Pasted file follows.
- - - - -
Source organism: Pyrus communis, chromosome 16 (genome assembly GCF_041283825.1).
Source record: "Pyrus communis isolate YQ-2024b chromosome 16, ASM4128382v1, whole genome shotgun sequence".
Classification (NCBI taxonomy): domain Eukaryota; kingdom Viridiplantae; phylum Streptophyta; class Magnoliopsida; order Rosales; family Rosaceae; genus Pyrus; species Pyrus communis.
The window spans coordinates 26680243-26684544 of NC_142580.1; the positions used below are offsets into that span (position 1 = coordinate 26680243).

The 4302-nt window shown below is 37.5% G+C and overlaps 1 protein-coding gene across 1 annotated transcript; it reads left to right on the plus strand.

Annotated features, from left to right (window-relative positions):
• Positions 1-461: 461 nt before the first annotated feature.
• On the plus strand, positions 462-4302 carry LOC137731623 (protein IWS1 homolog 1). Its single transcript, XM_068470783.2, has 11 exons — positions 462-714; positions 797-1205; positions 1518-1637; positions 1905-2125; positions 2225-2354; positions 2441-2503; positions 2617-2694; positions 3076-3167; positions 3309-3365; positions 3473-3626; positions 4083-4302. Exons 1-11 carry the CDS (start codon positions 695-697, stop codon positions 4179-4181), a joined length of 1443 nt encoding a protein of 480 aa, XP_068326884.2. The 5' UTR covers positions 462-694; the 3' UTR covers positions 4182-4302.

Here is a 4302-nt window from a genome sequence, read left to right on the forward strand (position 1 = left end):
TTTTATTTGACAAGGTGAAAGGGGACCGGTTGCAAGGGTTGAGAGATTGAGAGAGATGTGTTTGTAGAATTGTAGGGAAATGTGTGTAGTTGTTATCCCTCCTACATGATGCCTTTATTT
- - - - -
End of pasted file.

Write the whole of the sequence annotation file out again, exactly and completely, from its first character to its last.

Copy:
Source organism: Pyrus communis, chromosome 16 (genome assembly GCF_041283825.1).
Source record: "Pyrus communis isolate YQ-2024b chromosome 16, ASM4128382v1, whole genome shotgun sequence".
Classification (NCBI taxonomy): domain Eukaryota; kingdom Viridiplantae; phylum Streptophyta; class Magnoliopsida; order Rosales; family Rosaceae; genus Pyrus; species Pyrus communis.
The window spans coordinates 26680243-26684544 of NC_142580.1; the positions used below are offsets into that span (position 1 = coordinate 26680243).

The 4302-nt window shown below is 37.5% G+C and overlaps 1 protein-coding gene across 1 annotated transcript; it reads left to right on the plus strand.

Annotated features, from left to right (window-relative positions):
• Positions 1-461: 461 nt before the first annotated feature.
• On the plus strand, positions 462-4302 carry LOC137731623 (protein IWS1 homolog 1). Its single transcript, XM_068470783.2, has 11 exons — positions 462-714; positions 797-1205; positions 1518-1637; positions 1905-2125; positions 2225-2354; positions 2441-2503; positions 2617-2694; positions 3076-3167; positions 3309-3365; positions 3473-3626; positions 4083-4302. Exons 1-11 carry the CDS (start codon positions 695-697, stop codon positions 4179-4181), a joined length of 1443 nt encoding a protein of 480 aa, XP_068326884.2. The 5' UTR covers positions 462-694; the 3' UTR covers positions 4182-4302.

Here is a 4302-nt window from a genome sequence, read left to right on the forward strand (position 1 = left end):
TTTTATTTGACAAGGTGAAAGGGGACCGGTTGCAAGGGTTGAGAGATTGAGAGAGATGTGTTTGTAGAATTGTAGGGAAATGTGTGTAGTTGTTATCCCTCCTACATGATGCCTTTATTT